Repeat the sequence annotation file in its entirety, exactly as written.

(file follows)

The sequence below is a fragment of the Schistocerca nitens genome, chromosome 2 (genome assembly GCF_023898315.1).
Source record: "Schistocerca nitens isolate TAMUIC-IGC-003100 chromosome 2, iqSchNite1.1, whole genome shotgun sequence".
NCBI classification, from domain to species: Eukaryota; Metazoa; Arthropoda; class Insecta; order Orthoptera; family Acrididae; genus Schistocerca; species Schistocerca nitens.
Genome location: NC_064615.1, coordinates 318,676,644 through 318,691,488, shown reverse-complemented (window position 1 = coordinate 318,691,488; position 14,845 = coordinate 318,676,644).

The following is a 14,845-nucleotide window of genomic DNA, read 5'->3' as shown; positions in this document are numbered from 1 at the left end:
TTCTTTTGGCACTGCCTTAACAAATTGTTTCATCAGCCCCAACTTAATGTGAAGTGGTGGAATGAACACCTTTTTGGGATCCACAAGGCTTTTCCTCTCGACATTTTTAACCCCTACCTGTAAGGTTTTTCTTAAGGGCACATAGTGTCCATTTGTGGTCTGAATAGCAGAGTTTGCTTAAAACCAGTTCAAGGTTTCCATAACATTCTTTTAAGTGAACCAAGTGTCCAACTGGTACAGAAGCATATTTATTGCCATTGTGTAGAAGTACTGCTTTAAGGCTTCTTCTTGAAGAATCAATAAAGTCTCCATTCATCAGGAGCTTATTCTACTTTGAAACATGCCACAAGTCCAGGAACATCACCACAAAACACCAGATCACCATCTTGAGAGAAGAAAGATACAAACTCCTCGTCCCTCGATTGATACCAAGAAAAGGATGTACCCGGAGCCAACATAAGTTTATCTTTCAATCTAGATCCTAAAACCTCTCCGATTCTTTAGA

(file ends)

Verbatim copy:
The sequence below is a fragment of the Schistocerca nitens genome, chromosome 2 (genome assembly GCF_023898315.1).
Source record: "Schistocerca nitens isolate TAMUIC-IGC-003100 chromosome 2, iqSchNite1.1, whole genome shotgun sequence".
NCBI classification, from domain to species: Eukaryota; Metazoa; Arthropoda; class Insecta; order Orthoptera; family Acrididae; genus Schistocerca; species Schistocerca nitens.
Genome location: NC_064615.1, coordinates 318,676,644 through 318,691,488, shown reverse-complemented (window position 1 = coordinate 318,691,488; position 14,845 = coordinate 318,676,644).

The following is a 14,845-nucleotide window of genomic DNA, read 5'->3' as shown; positions in this document are numbered from 1 at the left end:
TTCTTTTGGCACTGCCTTAACAAATTGTTTCATCAGCCCCAACTTAATGTGAAGTGGTGGAATGAACACCTTTTTGGGATCCACAAGGCTTTTCCTCTCGACATTTTTAACCCCTACCTGTAAGGTTTTTCTTAAGGGCACATAGTGTCCATTTGTGGTCTGAATAGCAGAGTTTGCTTAAAACCAGTTCAAGGTTTCCATAACATTCTTTTAAGTGAACCAAGTGTCCAACTGGTACAGAAGCATATTTATTGCCATTGTGTAGAAGTACTGCTTTAAGGCTTCTTCTTGAAGAATCAATAAAGTCTCCATTCATCAGGAGCTTATTCTACTTTGAAACATGCCACAAGTCCAGGAACATCACCACAAAACACCAGATCACCATCTTGAGAGAAGAAAGATACAAACTCCTCGTCCCTCGATTGATACCAAGAAAAGGATGTACCCGGAGCCAACATAAGTTTATCTTTCAATCTAGATCCTAAAACCTCTCCGATTCTTTAGA